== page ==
Front Cover
 Title Page
 Reynard the fox
 Back Cover

Group Title: Reynard the fox
Title: The Story of Reynard the Fox
Full Citation
Permanent Link: http://ufdc.ufl.edu/UF00002220/00001
 Material Information
Title: The Story of Reynard the Fox
Uniform Title: Reynard the Fox
Physical Description: 82 p. : ill. ; 23 cm.
Language: English
Creator: Hazard, Willis P ( Willis Pope ), 1825-1913 ( Publisher )
Kaulbach, Wilhelm von, 1805-1874 ( Illustrator )
Ploucquet, Herrmann ( Engraver )
Kite & Walton ( Printer )
Publisher: Willis P. Hazard
Place of Publication: Philadelphia
Manufacturer: Kite & Walton
Publication Date: 1852
Subject: Reynard the Fox (Legendary character)   ( lcsh )
Foxes -- Juvenile fiction   ( lcsh )
Hand-colored illustrations -- 1852   ( local )
Printed boards (Binding) -- 1852   ( rbbin )
Publishers' advertisements -- 1852   ( rbgenr )
Bldn -- 1852
Genre: Hand-colored illustrations   ( local )
Printed boards (Binding)   ( rbbin )
Publishers' advertisements   ( rbgenr )
novel   ( marcgt )
Spatial Coverage: United States -- Pennsylvania -- Philadelphia
General Note: "With six illustrations, from designs by Kaulbach."
General Note: Illustrations are hand-colored.
General Note: "That these clever productions of Ploucquet's talent may be long perpetuated.. Herrmann Ploucquet has had the good taste to select six of these designs as models for his work.." -- Preface.
General Note: Publisher's advertisement on back cover.
 Record Information
Bibliographic ID: UF00002220
Volume ID: VID00001
Source Institution: University of Florida
Rights Management: All rights reserved by the source institution and holding location.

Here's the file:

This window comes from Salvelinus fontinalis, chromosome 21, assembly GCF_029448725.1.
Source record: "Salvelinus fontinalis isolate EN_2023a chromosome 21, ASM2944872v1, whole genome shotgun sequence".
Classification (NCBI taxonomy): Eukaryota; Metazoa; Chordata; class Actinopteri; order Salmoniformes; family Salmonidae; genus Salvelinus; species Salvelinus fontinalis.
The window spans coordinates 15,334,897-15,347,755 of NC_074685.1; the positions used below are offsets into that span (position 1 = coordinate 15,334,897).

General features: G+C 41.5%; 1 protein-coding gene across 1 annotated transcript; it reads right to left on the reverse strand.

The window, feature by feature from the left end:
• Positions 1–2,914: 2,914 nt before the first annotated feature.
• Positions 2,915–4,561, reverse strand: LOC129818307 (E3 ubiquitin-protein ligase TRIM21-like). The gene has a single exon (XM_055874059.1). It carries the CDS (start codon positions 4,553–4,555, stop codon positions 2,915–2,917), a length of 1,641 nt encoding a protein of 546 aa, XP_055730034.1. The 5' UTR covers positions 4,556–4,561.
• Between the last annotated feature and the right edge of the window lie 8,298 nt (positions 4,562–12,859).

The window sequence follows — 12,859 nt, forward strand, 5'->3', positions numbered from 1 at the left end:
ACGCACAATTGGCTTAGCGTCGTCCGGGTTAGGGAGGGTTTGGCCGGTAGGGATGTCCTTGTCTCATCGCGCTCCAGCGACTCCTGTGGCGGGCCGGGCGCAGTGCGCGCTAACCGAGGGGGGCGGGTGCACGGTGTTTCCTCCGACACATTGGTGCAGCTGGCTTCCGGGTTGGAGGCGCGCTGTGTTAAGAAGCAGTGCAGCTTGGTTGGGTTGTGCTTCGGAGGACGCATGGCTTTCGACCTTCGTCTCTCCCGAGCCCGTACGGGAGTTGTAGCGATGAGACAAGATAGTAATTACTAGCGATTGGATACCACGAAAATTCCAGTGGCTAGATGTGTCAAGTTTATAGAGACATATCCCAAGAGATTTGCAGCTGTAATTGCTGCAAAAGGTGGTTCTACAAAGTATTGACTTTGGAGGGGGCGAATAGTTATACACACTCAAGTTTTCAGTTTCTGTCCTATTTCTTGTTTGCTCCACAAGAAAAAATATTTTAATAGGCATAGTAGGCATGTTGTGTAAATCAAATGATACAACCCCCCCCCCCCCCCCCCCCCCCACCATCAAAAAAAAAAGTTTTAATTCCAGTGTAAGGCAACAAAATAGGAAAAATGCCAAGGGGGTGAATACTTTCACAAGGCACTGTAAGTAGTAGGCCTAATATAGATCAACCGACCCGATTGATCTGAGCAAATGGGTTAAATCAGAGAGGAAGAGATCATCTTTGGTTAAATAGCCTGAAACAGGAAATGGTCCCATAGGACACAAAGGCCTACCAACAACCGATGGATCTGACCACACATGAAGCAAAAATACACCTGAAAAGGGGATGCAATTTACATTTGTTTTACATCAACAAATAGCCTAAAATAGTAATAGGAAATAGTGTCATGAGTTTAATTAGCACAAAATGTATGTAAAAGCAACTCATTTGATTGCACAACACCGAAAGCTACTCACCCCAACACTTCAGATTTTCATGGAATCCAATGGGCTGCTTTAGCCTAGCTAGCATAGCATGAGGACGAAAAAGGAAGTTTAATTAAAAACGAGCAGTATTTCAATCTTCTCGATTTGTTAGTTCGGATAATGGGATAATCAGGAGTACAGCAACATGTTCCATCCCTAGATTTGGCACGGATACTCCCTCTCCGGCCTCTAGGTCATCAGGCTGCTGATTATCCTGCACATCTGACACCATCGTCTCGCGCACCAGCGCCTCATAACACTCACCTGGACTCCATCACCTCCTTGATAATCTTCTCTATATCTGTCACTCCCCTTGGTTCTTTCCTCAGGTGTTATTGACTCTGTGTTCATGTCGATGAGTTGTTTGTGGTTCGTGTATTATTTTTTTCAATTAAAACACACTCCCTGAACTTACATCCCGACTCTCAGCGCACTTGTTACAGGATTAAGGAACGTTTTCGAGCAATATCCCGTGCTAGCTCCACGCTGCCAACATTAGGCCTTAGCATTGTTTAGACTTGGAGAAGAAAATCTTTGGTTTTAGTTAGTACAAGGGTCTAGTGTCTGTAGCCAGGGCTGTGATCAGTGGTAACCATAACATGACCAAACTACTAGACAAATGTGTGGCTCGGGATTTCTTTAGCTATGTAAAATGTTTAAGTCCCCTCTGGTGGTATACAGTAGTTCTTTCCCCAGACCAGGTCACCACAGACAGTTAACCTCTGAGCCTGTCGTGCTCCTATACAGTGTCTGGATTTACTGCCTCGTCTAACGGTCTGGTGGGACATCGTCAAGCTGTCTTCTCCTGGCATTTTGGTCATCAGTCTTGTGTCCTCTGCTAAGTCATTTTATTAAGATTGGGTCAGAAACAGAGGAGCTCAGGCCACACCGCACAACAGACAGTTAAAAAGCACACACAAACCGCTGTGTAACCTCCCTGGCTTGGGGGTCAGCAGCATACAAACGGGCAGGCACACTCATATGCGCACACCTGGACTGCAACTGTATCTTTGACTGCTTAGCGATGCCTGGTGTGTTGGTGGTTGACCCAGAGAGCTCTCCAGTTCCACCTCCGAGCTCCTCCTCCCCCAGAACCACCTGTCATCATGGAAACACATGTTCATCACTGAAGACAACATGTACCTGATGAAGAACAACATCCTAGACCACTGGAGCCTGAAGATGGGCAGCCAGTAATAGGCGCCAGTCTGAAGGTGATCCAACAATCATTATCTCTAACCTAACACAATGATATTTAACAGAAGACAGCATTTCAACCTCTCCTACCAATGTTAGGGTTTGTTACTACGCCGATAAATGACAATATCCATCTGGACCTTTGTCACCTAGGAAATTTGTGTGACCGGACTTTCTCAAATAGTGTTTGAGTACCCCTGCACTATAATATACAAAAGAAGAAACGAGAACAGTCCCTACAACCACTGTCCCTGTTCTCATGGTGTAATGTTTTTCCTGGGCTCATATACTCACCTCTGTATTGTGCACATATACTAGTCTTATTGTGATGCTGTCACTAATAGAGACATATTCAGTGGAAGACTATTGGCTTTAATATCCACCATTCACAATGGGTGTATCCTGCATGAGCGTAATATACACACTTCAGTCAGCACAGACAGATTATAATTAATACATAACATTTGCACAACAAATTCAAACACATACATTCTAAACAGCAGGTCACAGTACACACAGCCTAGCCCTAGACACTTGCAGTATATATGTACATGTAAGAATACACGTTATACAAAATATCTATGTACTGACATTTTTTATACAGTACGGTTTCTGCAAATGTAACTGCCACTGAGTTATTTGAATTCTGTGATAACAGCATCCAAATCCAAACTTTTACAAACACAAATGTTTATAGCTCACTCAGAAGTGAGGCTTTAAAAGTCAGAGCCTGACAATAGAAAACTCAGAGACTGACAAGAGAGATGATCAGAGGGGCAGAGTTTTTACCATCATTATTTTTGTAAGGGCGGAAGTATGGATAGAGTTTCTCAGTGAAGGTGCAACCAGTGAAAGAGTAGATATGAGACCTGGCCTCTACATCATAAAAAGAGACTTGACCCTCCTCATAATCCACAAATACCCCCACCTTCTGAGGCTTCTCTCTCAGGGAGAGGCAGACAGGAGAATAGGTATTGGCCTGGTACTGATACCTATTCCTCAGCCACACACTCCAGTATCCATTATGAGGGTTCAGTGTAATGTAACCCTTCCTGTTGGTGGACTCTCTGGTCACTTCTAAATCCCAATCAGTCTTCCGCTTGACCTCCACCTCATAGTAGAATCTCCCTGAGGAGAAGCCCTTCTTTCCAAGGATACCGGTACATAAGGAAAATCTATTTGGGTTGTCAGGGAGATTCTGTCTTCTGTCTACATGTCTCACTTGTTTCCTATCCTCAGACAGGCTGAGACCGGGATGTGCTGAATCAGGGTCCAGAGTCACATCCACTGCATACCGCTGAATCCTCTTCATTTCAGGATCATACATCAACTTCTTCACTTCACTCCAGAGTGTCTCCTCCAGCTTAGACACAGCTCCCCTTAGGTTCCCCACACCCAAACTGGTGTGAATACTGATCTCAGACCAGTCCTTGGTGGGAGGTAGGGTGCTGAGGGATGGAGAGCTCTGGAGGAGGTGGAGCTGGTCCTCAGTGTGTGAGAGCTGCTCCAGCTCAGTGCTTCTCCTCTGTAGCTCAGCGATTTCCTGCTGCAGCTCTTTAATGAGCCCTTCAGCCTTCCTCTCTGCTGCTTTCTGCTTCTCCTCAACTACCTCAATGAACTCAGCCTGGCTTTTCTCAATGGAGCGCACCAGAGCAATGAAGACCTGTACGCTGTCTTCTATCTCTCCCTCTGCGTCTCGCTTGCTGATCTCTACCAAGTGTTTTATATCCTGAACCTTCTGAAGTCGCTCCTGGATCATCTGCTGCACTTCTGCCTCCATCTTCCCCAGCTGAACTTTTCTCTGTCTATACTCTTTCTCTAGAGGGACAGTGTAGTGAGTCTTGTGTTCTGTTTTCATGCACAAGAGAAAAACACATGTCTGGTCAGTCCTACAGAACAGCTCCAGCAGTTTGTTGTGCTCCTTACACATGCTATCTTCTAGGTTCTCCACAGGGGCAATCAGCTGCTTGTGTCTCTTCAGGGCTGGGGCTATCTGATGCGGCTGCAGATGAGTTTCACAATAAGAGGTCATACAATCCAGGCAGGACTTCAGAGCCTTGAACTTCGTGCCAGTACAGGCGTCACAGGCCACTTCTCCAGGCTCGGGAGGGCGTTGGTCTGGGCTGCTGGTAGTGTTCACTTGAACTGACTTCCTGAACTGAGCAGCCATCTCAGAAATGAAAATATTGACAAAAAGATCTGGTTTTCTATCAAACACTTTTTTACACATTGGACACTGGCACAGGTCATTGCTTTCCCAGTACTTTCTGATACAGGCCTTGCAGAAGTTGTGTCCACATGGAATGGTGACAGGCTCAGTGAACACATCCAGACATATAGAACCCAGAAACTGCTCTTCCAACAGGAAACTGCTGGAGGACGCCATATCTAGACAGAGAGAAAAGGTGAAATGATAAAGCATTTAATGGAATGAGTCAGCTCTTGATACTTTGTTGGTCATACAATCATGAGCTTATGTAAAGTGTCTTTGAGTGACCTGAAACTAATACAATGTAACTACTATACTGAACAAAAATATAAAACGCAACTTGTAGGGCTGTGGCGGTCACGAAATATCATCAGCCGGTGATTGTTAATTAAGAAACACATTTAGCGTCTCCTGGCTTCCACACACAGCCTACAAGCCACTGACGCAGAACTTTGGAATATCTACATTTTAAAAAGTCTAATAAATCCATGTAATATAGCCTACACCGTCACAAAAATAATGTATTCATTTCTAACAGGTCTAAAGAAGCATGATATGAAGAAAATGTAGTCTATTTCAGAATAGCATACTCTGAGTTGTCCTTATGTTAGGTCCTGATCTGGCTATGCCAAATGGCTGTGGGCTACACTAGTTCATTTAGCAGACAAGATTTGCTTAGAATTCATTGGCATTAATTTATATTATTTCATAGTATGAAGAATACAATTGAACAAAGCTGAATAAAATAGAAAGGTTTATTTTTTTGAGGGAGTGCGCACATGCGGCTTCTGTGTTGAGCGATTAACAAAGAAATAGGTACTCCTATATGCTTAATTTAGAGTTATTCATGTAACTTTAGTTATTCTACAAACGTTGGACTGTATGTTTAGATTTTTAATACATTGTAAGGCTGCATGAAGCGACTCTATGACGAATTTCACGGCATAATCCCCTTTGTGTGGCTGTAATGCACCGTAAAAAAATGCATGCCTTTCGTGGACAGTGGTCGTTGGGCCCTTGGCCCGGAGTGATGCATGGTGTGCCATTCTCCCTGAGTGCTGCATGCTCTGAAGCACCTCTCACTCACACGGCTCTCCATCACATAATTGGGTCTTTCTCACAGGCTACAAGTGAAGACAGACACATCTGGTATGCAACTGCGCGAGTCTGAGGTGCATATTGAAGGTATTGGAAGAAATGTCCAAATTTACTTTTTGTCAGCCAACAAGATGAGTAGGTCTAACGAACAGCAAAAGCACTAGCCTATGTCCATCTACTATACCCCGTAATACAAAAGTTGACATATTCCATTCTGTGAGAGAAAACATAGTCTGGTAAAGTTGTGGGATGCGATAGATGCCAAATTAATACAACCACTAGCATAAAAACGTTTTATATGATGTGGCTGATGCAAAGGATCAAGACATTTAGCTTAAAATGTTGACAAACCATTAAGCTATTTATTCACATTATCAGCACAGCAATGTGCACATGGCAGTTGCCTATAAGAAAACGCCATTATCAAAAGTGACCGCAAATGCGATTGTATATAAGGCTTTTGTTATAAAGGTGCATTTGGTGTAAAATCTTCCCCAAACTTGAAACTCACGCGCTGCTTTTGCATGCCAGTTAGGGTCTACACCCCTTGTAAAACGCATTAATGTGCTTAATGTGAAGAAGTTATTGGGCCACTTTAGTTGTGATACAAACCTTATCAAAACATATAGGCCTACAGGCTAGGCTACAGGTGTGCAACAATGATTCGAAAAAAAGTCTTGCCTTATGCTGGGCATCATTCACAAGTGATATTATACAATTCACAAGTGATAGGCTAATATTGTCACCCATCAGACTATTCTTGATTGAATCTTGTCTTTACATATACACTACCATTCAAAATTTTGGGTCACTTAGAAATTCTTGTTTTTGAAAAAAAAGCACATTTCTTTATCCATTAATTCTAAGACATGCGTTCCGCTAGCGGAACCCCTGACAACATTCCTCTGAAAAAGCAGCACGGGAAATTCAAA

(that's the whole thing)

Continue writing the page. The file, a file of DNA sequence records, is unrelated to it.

Resource Identifier: aleph - 002232714
oclc - 45891979
notis - ALH3110
 Related Items
Other version: Alternate version (PALMM)
PALMM Version

Table of Contents
    Front Cover
        Page 1
        Page 2
    Title Page
        Page 3
        Page 4
        Page 5
        Page 6
    Reynard the fox
        Page 7
        Page 8
        Page 9
        Page 10
        Page 11
        Page 12
        Page 13
        Page 14
        Page 15
        Page 16
        Page 17
        Page 18
        Page 19
        Page 20
        Page 21
        Page 22
        Page 23
        Page 24
        Page 25
        Page 26
        Page 27
        Page 28
        Page 29
        Page 30
        Page 31
        Page 32
    Back Cover
        Page 33
        Page 34
        Page 35
Full Text

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To HERRMANN PLOUCQUET, Preserver of Objects of Natural History at the
Royal Museum of Stuttgart,-the capital of the kingdom of Wurtemberg,-
we were indebted for one of the cleverest and most popular displays in the
GREAT EXHIBITION. Every one, from her Majesty, the Queen, down to the
least of the charity-boys, hastened to see the Stuffed Animals from the
Zollverein; every one lingered over them and laughed at them as long as
the crowd would allow; and every one talked of them afterwards with a
smile and a pleasing recollection.

That these clever productions of Ploucquet's talent may be long per-